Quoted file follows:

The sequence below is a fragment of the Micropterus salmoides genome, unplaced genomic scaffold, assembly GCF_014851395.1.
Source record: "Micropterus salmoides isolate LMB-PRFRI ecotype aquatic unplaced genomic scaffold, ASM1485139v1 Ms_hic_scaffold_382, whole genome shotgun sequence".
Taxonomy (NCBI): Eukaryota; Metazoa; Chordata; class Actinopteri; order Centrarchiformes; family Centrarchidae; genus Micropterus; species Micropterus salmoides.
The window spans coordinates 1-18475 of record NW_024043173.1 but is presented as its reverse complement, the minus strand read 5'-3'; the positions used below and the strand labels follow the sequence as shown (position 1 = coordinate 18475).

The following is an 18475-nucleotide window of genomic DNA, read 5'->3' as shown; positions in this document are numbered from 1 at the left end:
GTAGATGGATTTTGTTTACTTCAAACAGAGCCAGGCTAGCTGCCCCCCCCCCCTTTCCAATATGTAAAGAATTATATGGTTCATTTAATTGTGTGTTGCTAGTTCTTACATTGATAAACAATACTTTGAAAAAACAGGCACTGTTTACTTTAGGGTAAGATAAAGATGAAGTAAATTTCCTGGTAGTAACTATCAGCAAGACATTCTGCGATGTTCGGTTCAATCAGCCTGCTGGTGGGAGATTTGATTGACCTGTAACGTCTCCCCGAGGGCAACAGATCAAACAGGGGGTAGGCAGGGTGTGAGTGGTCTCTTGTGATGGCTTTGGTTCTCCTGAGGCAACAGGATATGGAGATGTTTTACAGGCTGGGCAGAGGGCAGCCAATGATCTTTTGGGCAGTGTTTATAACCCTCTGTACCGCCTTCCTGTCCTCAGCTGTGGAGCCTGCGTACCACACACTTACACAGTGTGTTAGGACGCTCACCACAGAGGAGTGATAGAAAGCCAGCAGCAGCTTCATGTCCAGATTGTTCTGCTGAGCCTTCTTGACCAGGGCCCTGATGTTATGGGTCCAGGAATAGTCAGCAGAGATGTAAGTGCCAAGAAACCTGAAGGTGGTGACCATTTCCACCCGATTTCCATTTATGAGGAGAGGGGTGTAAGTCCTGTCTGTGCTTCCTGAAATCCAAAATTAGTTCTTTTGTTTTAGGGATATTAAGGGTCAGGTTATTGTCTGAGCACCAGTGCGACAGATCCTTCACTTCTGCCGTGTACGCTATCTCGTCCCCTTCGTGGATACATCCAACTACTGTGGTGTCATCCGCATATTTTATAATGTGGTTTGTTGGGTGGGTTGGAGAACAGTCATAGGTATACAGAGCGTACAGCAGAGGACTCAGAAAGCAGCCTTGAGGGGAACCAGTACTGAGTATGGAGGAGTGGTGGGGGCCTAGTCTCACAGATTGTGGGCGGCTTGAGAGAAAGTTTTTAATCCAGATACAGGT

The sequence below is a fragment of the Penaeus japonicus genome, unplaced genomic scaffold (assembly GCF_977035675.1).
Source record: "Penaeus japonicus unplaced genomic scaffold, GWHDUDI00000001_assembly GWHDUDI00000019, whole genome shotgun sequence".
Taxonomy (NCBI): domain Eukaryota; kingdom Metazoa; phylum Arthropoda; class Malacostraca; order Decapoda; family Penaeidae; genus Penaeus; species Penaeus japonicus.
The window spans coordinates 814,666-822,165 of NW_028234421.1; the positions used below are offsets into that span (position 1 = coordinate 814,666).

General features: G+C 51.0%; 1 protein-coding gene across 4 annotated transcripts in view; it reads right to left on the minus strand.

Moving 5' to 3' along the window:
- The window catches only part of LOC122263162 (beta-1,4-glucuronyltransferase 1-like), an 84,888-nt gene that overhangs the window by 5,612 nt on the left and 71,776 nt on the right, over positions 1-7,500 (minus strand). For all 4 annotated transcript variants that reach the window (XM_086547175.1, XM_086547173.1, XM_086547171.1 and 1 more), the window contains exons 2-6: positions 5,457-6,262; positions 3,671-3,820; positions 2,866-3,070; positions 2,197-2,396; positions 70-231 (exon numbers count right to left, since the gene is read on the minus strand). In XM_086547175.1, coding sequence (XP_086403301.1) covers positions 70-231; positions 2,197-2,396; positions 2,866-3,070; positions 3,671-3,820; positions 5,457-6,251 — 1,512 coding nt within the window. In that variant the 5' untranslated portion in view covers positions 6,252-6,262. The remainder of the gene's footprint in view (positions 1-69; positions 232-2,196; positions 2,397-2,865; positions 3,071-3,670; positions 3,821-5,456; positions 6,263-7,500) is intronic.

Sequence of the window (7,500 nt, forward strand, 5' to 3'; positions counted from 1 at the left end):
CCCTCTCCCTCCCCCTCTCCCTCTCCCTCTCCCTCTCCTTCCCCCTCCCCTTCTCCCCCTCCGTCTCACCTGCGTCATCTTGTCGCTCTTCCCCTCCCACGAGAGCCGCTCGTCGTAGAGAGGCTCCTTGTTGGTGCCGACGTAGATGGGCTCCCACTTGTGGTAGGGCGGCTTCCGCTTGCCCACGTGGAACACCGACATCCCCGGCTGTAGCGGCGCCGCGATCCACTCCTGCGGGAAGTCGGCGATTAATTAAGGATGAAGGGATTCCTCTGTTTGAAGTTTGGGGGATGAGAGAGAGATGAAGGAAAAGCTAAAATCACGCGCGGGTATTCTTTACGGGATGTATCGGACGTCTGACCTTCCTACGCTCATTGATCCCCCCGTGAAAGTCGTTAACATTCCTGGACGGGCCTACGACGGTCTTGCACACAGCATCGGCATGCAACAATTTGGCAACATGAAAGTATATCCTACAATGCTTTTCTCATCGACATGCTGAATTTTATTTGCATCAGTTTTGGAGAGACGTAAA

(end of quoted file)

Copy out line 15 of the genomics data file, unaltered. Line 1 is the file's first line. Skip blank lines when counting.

CCCTCTCCCTCCCCCTCTCCCTCTCCCTCTCCCTCTCCTTCCCCCTCCCCTTCTCCCCCTCCGTCTCACCTGCGTCATCTTGTCGCTCTTCCCCTCCCACGAGAGCCGCTCGTCGTAGAGAGGCTCCTTGTTGGTGCCGACGTAGATGGGCTCCCACTTGTGGTAGGGCGGCTTCCGCTTGCCCACGTGGAACACCGACATCCCCGGCTGTAGCGGCGCCGCGATCCACTCCTGCGGGAAGTCGGCGATTAATTAAGGATGAAGGGATTCCTCTGTTTGAAGTTTGGGGGATGAGAGAGAGATGAAGGAAAAGCTAAAATCACGCGCGGGTATTCTTTACGGGATGTATCGGACGTCTGACCTTCCTACGCTCATTGATCCCCCCGTGAAAGTCGTTAACATTCCTGGACGGGCCTACGACGGTCTTGCACACAGCATCGGCATGCAACAATTTGGCAACATGAAAGTATATCCTACAATGCTTTTCTCATCGACATGCTGAATTTTATTTGCATCAGTTTTGGAGAGACGTAAA